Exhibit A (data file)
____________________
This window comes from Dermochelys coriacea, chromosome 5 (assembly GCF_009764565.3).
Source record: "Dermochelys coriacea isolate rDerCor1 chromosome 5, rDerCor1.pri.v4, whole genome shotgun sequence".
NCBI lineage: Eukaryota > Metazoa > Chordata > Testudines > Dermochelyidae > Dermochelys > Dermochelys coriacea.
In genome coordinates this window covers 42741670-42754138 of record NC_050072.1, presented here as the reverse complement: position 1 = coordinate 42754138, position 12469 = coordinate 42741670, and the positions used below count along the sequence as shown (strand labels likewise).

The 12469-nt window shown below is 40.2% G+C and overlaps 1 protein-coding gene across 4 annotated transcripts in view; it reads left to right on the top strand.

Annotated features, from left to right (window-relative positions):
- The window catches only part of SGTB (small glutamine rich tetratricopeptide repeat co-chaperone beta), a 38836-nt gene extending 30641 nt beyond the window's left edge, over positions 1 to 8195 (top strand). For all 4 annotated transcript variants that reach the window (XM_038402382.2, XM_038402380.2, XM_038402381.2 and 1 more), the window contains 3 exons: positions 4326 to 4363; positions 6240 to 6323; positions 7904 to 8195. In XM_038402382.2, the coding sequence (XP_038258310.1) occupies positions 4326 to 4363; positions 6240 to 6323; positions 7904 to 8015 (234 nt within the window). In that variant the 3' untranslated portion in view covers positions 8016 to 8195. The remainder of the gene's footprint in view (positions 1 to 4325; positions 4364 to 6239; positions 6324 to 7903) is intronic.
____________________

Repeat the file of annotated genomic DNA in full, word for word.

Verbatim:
This window comes from Dermochelys coriacea, chromosome 5 (assembly GCF_009764565.3).
Source record: "Dermochelys coriacea isolate rDerCor1 chromosome 5, rDerCor1.pri.v4, whole genome shotgun sequence".
NCBI lineage: Eukaryota > Metazoa > Chordata > Testudines > Dermochelyidae > Dermochelys > Dermochelys coriacea.
In genome coordinates this window covers 42741670-42754138 of record NC_050072.1, presented here as the reverse complement: position 1 = coordinate 42754138, position 12469 = coordinate 42741670, and the positions used below count along the sequence as shown (strand labels likewise).

The 12469-nt window shown below is 40.2% G+C and overlaps 1 protein-coding gene across 4 annotated transcripts in view; it reads left to right on the top strand.

Annotated features, from left to right (window-relative positions):
- The window catches only part of SGTB (small glutamine rich tetratricopeptide repeat co-chaperone beta), a 38836-nt gene extending 30641 nt beyond the window's left edge, over positions 1 to 8195 (top strand). For all 4 annotated transcript variants that reach the window (XM_038402382.2, XM_038402380.2, XM_038402381.2 and 1 more), the window contains 3 exons: positions 4326 to 4363; positions 6240 to 6323; positions 7904 to 8195. In XM_038402382.2, the coding sequence (XP_038258310.1) occupies positions 4326 to 4363; positions 6240 to 6323; positions 7904 to 8015 (234 nt within the window). In that variant the 3' untranslated portion in view covers positions 8016 to 8195. The remainder of the gene's footprint in view (positions 1 to 4325; positions 4364 to 6239; positions 6324 to 7903) is intronic.